USS PORPOISE (SS-7) was laid down at Crescent Shipyard in Elizabeth, NJ, on 13 December 1900, just eight months after the United States Submarine Force was born. After her commissioning on 19 September 1903, PORPOISE experimented with the launching of torpedoes and served as a training platform for new officers. Then, only five years into her life, she was decommissioned, partially disassembled, and loaded onto a collier alongside her sister sub, USS SHARK (SS-8), for transport to the Philippines. By the end of 1908 she had been recommissioned.

In April of 1909, PORPOISE received a new commanding officer, Ensign Kenneth Whiting, a 1905 graduate of the Naval Academy. On the fifteenth, Whiting took the boat out with his crew of six, none of whom knew that the dive they were about to undertake would not be strictly routine. In the middle of Manila Bay, Whiting submerged his boat and waited until she leveled off on the bottom, 20 feet down. (The depth does not seem substantial until one considers the fact that the boat’s test depth was only somewhere between 30 and 70 feet.) Then the commanding officer revealed his plan.

PORPOISE, a PLUNGER-class boat, was very small: only 64 feet long and 12 feet at diameter and weighing in at under 110 tons. She was not even big enough to house her crew; instead, the men lived aboard USS ELCANO (PG-38), a gunboat that had been captured from the Spanish during the Spanish-American war. Because submarine technology was, at the time, very primitive, PORPOISE’s level of safety was also questionable, especially when she was submerged. If the boat were to sink or be rendered incapable of surfacing, there was no guarantee that the crew would be able to make it out alive. Ensign Whiting felt that he had a solution to this potential problem—the boat’s 18-inch-wide torpedo tube. Whiting believed that it was possible for a man to escape from a sub through that narrow hole in the hull and he was prepared to test that theory himself.

Relinquishing control of PORPOISE to his crew, Whiting opened the inner door of the tube and squeezed himself inside; he reached forward and held onto the crossbar that braced the outer door. The crew closed the inner door behind him and then opened the outer, sending water rushing into the tube. His hold on the crossbar drew Whiting forward until his forearms up to his elbows were outside the tube. Once the pressure equalized, which happened quickly given the small size of the tube, he was able to shimmy the rest of the way out and pop to the surface, where the boat met him moments later. The entire evolution took just 77 seconds. In the log, he described the event thusly: “Whiting went through the torpedo tube, boat lying in [the] water in [a] normal condition, as an experiment….” He passed the word of the escape along to his flotilla commander, but sought no further recognition for the accomplishment—he was apparently happy simply to prove that it could be done.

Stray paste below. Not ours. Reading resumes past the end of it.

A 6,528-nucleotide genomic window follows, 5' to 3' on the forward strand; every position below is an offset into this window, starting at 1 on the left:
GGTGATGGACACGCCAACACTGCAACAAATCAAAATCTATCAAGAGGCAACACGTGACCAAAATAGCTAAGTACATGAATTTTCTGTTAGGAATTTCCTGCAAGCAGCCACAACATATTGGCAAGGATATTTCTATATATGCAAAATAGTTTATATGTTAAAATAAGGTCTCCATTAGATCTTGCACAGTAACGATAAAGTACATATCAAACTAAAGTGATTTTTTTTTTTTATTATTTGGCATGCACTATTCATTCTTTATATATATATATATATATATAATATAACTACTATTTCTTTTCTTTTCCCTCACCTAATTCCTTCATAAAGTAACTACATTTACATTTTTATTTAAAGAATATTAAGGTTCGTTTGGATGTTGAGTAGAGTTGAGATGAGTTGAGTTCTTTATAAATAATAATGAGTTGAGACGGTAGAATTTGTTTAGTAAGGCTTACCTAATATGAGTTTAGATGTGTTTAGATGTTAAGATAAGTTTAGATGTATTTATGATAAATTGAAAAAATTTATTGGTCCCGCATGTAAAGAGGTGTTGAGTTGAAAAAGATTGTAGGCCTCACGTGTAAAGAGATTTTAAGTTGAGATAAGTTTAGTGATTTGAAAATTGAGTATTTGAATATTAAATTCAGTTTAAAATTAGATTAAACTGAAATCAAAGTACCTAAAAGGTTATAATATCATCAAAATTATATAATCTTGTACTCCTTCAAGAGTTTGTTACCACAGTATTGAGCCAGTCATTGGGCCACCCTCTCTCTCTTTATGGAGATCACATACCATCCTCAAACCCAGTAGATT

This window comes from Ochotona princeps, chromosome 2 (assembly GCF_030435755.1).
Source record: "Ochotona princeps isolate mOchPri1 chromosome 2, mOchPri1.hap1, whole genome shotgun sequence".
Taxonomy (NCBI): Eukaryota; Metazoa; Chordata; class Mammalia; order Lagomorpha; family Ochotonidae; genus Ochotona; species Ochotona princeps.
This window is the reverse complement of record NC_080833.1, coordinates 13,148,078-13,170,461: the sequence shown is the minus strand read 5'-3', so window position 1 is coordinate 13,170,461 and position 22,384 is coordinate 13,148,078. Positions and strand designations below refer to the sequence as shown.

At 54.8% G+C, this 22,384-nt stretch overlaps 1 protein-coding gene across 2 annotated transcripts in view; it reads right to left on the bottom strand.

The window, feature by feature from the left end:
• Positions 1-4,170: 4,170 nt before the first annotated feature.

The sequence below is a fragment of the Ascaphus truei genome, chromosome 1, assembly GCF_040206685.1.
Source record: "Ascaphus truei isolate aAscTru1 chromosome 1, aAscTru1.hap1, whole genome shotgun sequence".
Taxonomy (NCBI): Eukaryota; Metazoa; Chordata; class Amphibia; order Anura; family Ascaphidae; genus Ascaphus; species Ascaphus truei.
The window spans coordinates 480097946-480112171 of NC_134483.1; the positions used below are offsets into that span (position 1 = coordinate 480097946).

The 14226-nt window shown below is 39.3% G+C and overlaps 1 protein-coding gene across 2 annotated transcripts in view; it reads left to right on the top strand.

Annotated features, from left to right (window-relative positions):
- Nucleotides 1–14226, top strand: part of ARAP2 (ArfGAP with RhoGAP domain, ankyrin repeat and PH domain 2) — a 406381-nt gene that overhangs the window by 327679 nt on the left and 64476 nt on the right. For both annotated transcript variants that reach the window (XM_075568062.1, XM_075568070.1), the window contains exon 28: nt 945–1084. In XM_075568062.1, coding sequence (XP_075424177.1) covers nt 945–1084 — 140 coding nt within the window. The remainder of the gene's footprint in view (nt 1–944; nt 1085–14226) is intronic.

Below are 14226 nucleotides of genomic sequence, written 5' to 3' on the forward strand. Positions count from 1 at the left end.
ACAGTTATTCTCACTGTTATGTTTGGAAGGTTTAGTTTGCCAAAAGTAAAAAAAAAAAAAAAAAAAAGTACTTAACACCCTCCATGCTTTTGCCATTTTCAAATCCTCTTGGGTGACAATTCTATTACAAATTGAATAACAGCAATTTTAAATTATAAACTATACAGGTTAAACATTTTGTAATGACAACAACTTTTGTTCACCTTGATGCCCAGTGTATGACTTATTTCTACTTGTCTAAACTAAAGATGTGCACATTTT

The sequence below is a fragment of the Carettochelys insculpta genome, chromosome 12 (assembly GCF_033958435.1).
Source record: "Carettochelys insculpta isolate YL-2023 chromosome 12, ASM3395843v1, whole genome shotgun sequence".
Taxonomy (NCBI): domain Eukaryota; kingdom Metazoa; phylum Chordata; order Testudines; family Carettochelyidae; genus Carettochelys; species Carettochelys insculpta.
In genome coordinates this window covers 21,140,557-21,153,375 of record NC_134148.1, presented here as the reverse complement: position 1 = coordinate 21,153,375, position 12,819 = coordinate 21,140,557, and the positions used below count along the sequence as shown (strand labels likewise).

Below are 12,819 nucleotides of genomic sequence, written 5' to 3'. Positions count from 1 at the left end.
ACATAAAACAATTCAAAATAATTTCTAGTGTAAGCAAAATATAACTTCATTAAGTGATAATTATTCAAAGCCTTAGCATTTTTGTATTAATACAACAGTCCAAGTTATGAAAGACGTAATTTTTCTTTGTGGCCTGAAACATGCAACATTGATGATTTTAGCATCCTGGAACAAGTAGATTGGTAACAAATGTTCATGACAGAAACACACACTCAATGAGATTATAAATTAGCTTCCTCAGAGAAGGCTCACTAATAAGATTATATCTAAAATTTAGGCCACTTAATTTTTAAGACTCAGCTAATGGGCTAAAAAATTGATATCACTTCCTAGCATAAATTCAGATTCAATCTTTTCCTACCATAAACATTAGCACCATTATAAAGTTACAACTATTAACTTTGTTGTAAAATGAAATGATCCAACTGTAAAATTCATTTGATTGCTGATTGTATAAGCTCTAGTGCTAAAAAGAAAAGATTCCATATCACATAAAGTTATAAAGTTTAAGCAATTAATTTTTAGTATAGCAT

PORPOISE, renamed A-6 on 17 November 1911, remained in the Philippines through World War I, during which she patrolled the entrance to Manila Bay and escorted ships into and out of the port. She was decommissioned on 12 December 1919 and sunk as a target in July of 1921.

Whiting would go on to command three other submarines before finding his true passion: aviation. He learned to fly in 1914, becoming Naval Aviator #16; he was the last officer to be taught by Orville Wright. During World War I he commanded the 1st Naval Air Unit in France before shifting to Naval Air Stations 14 and 15 in England. He was awarded the Navy Cross for his service. During that time, he began to advocate for the creation of what was known as a “plane carrier,” a ship capable of launching aircraft. When the Navy converted a collier, USS JUPITER (AC-3), into its first aircraft carrier, USS LANGLEY (CV-1) in 1920, Whiting became the first commanding officer. When the first airplane was catapult-launched off LANGLEY’s deck, Whiting was at the plane’s controls. He continued to shape the future of naval aviation until his death in 1943. Eight months after his passing, USS KENNETH WHITING (AV-14), the lead ship of a class of seaplane tenders, was commissioned.